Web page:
As blossoms open and leaves thicken, you might be turning your attention to summer plans, garden clean-up, and spring travel. Perhaps you’re also feeling inspired to do a little spring cleaning. Tidying up for the spring can help your home feel new again. It’s also great preparation for any spring and summer visitors you’ll be having and makes it easier to clean up after the kids when they’re home for summer break. Here are our top six tips for tidying up this spring.
Try the Marie Kondo Method
If you haven’t heard of Marie Kondo, the gist is that you get rid of everything that doesn’t “spark joy.” That means anything you don’t use, any decorations you don’t love, any clutter. It’s a great way to clear the junk and make more space. And once you’ve reduced clutter, it becomes much easier to keep the home clean.
Marie Kondo works precisely because it requires a lot of work. When you commit to spending an afternoon really getting your closet under control, you’re more likely to think critically about where you put things and diligently work to keep the closet clean.
A Little Bit Goes a Long Way
You don’t have to give up your weekend to clean. Try investing a little time here and there. Fifteen minutes a day can help you steadily cut through the mess and clutter. Try targeting a different area of your house each day until things are on track. Get the kids involved by offering them a bump in their allowance, or giving them a penny for every item they get rid of or put away.
A Place for Everything
Most of us are familiar with the cycle of clutter and cleaning: you get everything clean and organized, vow to keep it that way, and before you know it, it’s a mess again. One of the primary reasons this happens is that most of us have too much stuff. That makes it difficult to have a specific space where each item is stored. So you end up randomly stashing things in drawers or closets, moving clutter around to create more clutter. Before you know it, you’re back where you started.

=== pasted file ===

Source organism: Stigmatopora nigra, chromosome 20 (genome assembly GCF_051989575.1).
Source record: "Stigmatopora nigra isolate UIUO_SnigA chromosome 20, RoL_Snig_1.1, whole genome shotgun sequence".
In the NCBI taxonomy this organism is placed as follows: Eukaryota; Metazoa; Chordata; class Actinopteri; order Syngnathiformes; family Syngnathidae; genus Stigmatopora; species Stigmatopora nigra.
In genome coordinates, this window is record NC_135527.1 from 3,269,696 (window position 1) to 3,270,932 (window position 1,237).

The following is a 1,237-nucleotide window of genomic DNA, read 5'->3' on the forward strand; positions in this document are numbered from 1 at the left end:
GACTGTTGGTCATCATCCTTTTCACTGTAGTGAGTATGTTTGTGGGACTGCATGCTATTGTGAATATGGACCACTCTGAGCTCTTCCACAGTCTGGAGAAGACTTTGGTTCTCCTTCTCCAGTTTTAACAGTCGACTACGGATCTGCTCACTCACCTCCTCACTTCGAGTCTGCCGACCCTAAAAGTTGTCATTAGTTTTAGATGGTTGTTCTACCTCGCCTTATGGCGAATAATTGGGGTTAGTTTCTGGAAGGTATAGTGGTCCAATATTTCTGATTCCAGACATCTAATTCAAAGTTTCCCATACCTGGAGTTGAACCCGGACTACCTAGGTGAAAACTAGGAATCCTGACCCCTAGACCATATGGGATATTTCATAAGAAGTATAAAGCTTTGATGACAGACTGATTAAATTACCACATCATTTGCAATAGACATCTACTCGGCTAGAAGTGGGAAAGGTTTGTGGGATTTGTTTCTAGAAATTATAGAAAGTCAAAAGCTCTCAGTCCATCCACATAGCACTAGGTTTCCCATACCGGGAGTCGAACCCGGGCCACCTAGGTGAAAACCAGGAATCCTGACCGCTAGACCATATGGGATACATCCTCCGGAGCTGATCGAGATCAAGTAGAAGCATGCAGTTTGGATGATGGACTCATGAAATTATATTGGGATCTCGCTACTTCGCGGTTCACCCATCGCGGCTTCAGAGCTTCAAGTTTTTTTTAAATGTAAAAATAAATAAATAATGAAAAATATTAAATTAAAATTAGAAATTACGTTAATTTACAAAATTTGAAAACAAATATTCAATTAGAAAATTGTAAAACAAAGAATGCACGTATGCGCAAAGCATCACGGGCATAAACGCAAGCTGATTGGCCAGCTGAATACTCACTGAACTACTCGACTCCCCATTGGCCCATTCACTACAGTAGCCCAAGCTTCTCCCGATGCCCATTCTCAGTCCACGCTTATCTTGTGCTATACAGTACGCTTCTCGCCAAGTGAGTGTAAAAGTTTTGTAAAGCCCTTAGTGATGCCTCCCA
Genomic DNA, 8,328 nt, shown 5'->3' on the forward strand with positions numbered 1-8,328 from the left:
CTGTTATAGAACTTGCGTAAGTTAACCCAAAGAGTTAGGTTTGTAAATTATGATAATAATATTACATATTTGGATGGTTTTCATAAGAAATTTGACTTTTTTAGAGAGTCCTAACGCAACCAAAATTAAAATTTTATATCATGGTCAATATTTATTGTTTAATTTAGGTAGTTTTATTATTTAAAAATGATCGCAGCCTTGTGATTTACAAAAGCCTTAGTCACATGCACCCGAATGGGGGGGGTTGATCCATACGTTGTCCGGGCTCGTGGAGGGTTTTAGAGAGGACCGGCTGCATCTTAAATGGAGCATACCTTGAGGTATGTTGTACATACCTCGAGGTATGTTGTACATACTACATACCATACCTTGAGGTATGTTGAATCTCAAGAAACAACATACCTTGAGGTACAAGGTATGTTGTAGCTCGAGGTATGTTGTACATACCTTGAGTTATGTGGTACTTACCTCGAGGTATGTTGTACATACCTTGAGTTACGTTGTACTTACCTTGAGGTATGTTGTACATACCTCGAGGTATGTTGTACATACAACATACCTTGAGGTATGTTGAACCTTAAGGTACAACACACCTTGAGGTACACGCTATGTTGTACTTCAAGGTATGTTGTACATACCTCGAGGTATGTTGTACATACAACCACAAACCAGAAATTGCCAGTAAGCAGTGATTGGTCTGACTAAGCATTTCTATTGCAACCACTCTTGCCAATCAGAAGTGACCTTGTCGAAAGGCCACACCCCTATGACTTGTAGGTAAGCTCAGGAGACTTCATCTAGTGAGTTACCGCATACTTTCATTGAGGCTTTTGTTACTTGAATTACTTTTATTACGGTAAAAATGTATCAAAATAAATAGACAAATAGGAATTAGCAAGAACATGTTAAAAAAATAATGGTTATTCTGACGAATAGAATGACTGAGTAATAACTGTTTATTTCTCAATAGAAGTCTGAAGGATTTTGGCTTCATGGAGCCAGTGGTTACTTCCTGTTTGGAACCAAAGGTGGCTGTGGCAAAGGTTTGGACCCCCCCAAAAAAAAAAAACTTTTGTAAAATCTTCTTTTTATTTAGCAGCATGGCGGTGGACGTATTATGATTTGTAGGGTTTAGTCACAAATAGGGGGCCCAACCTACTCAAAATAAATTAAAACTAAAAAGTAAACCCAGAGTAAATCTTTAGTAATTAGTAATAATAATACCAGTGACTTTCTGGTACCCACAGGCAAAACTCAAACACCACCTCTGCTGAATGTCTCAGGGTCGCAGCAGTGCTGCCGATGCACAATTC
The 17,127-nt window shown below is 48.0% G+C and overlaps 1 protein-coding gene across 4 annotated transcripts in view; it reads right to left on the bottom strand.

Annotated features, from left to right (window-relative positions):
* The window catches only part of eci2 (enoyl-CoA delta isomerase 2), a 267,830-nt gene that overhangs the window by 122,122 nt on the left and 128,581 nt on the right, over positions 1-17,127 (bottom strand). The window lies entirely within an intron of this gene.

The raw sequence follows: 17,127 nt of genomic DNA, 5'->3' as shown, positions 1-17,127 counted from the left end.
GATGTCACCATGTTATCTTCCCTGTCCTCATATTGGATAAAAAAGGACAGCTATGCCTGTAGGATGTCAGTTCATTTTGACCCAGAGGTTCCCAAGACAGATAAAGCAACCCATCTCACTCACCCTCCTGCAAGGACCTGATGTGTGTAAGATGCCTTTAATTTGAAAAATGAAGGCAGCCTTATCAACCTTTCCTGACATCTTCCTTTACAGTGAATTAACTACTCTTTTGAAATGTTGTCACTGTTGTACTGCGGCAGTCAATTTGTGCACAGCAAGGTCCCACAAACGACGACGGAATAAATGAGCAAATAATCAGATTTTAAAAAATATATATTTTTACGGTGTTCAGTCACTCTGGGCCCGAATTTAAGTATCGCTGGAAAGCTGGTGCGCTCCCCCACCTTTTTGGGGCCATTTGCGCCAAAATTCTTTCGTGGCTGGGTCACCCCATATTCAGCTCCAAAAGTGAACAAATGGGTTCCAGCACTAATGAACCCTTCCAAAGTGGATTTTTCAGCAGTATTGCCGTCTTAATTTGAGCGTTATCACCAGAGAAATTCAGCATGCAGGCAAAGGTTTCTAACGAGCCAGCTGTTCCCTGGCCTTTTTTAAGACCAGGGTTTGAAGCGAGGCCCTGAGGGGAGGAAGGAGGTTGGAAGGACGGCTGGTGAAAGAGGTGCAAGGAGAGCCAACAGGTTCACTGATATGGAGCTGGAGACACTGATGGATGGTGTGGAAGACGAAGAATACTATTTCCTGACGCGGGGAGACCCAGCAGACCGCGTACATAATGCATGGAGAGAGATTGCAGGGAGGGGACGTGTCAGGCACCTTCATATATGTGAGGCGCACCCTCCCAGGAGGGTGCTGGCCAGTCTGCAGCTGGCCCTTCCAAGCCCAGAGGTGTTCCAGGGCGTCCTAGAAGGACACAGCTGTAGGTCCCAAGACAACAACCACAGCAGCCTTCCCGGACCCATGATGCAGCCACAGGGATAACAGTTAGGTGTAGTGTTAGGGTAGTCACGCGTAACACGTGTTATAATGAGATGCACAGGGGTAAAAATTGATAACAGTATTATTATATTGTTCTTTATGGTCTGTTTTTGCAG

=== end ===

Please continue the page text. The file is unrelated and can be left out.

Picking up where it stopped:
The key to fixing this is to ensure that everything—everything–in your home has a specific place. Then put everything away in the exact same place every time.
Don’t just trash your stuff. And don’t stick it under the bed or in the basement. Do some good and give back while you tidy up. Donate to someone who might love what you no longer need. Here’s a great list of places to donate the items you no longer need.
Make a Little Spending Money
To declutter and ensure everything has a place, you need to get rid of the things you no longer need. Make it easier to do so by making some money. Plan a neighborhood garage sale and split the proceeds with your kids. Or sell items at a local consignment store or on eBay and LetGo. When you’re getting paid to clean up, it feels a lot less painful.
Do it Together
In most families, one parent takes it upon themselves to do the tidying up. This might make logistical sense. It might even feel like the only way to get things done. But it’s a recipe for failure. When only one person has put in the work to keep the house clean, only one person is invested in keeping it that way. Get the whole family involved.
Make it Fun If you want to involve your whole family in cleaning, you need to make cleaning feel fun. Turn it into a game. Have the kids race one another to see who can finish a task first. Give a reward for each completed task. Or consider offering your child the chance to pick a new toy for each space they clear in their closet. Put on a movie or some music and binge on snacks. Take frequent breaks, and praise your kids for their hard work. Cleaning can be a fun family event—not something everyone dreads.